Before I heard of JAPANDROIDS I could not fancy a band which sings “Remember saying things like we’ll sleep when we’re dead” and say afterwards “Yes, indeed”. Sometimes lyrics are so naïve, but they are simply convincing in the way they are shouted out. I also want to go to France, so “we can French kiss some French girls”. This is what we want. But we are already 20. Other by now 30. And then every time I listen to Post-Nothing it just feels like the start of something new to me. Like this is all going to happen. Like the end is so infinite far away. Something like mirth. And all this in 8 five-minute songs.
The condemned live longer. The Canadian rock-duo from Vancouver, JAPANDROIDS, express themselves through this idiom. Why? Simply, because their music is brought to the point. They decided to break up, but their first-album Post-Nothing was already done and ready for the release in 2009. They did not expect anything, which is attributed to their modest manner in themself, but within the release came the great success. They were just going to do the tours, because they always wanted that experience, but it always seemed like they were on borrowed time. So JAPANDROIDS toured extensively throughout 2009-2010, earning praise for their extremely energetic live performances and after 2 years touring they add a third year to figure out how to make another album piece-by-piece. So the difference in the songwriting process was huge. The first album was dedicated to their closest friends and neither Brian nor David thought that someone else in the world would like to hear this and tries to understand it. So they had no expectations at all. But then they had to realize that many more peoples from far away want to hear the crunchy sound of JAPANDROIDS. So long the new crowd wanted another album, but it seemed hard and different in the bands mindset to admit the new kind of songwriting. And if a song took more than 5 takes in studio he weren’t worth it to be on the album. And if you bring this attitude to conclusion you get an album like Celebration Rock.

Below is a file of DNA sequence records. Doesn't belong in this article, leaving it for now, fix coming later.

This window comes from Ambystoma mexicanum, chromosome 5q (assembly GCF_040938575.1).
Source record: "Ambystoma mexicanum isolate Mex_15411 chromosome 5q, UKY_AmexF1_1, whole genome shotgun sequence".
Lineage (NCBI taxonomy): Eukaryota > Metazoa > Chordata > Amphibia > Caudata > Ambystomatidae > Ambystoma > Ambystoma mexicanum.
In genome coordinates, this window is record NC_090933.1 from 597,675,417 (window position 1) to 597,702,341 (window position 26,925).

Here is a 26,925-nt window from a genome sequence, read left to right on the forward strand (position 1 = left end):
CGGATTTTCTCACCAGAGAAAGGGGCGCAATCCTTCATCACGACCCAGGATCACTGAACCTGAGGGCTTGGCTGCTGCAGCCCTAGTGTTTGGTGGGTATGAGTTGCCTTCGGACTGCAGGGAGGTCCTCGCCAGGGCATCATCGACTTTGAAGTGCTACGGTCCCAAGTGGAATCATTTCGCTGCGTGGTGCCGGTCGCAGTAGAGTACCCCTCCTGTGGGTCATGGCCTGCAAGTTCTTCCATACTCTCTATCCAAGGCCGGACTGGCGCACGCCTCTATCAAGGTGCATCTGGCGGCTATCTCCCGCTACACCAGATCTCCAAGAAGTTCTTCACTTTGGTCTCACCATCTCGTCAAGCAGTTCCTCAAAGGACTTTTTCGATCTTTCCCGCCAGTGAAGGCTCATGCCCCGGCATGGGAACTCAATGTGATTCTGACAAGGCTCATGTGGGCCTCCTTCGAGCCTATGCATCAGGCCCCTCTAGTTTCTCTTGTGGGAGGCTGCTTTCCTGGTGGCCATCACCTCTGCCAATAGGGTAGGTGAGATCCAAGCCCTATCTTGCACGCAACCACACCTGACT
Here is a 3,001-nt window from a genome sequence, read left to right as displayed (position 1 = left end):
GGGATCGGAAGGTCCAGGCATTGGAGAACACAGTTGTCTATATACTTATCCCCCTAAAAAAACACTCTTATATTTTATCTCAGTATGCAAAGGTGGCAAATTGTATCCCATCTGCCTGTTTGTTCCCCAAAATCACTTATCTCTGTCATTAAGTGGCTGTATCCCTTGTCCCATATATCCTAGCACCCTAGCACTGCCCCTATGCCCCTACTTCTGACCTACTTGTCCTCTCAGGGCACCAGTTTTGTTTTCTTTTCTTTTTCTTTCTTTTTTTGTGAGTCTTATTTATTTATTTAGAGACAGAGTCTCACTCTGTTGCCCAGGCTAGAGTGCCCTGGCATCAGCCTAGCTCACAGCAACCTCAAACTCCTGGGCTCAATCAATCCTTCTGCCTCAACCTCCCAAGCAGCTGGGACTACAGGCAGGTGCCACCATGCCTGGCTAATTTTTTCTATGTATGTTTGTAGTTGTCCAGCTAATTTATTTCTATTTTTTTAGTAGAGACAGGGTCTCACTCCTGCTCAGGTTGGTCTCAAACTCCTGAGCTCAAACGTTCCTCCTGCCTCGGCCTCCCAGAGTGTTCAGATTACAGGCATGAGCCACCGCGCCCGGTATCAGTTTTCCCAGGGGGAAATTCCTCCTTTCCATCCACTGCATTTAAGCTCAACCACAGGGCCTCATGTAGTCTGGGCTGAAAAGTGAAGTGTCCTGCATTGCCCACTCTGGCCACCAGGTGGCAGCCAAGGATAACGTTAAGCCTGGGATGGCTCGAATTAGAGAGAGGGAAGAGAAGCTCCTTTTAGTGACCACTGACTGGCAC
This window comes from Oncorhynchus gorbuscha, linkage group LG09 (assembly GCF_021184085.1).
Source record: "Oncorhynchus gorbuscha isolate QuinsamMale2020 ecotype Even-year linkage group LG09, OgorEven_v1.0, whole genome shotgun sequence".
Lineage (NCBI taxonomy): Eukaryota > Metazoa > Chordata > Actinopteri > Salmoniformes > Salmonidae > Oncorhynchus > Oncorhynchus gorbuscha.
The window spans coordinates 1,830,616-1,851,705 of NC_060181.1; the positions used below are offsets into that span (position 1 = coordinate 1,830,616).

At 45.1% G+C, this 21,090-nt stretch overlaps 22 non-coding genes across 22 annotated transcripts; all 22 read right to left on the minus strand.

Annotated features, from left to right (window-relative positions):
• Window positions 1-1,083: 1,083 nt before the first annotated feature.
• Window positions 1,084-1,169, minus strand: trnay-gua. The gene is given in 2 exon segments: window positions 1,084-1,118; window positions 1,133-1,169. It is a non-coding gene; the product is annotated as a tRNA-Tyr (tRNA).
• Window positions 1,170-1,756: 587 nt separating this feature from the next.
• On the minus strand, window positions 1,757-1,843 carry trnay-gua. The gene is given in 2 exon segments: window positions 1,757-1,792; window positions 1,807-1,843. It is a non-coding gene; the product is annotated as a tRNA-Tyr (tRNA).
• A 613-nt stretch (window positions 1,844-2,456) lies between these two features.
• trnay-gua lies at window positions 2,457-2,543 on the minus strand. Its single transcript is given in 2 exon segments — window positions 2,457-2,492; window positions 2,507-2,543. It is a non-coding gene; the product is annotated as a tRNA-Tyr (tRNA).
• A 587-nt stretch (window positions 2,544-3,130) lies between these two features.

Celebration Rock starts where Post-Nothing ends. With a hymn about the typical rock’n’roll attitude. The Nights of Wine and Roses is simply about drinking and smoking. Wonderful to get a first impression of the new album and also a great start. And then, just the second song goes deeper into the mystical thoughts of the guitarist Brian King and the Drummer David Prowse. The concepts of good and evil , heaven and hell- the extreme boundaries of how people can feel and how fast things can change is what Brian likes and what him fascinates. It’s this language that makes it that intense. And so the entire album is that intense. It finds its climax in the most epic song of the album The House That Heaven Built. How can I describe this song? Well, if BRUCE SPRINGSTEEN and PAUL WESTERBERG had a baby in their early years, it would now sound like this. After this mind-blowing song JAPANDROIDS end up with Continuous Thunder, which not too far away from what I’d call a love-song. But in a non-exaggerated way which isn’t peeving. And so it’s done. You can now enjoy the fireworks, or just press the repeat button. I recommend the repeat button.
from Vancouver, Canada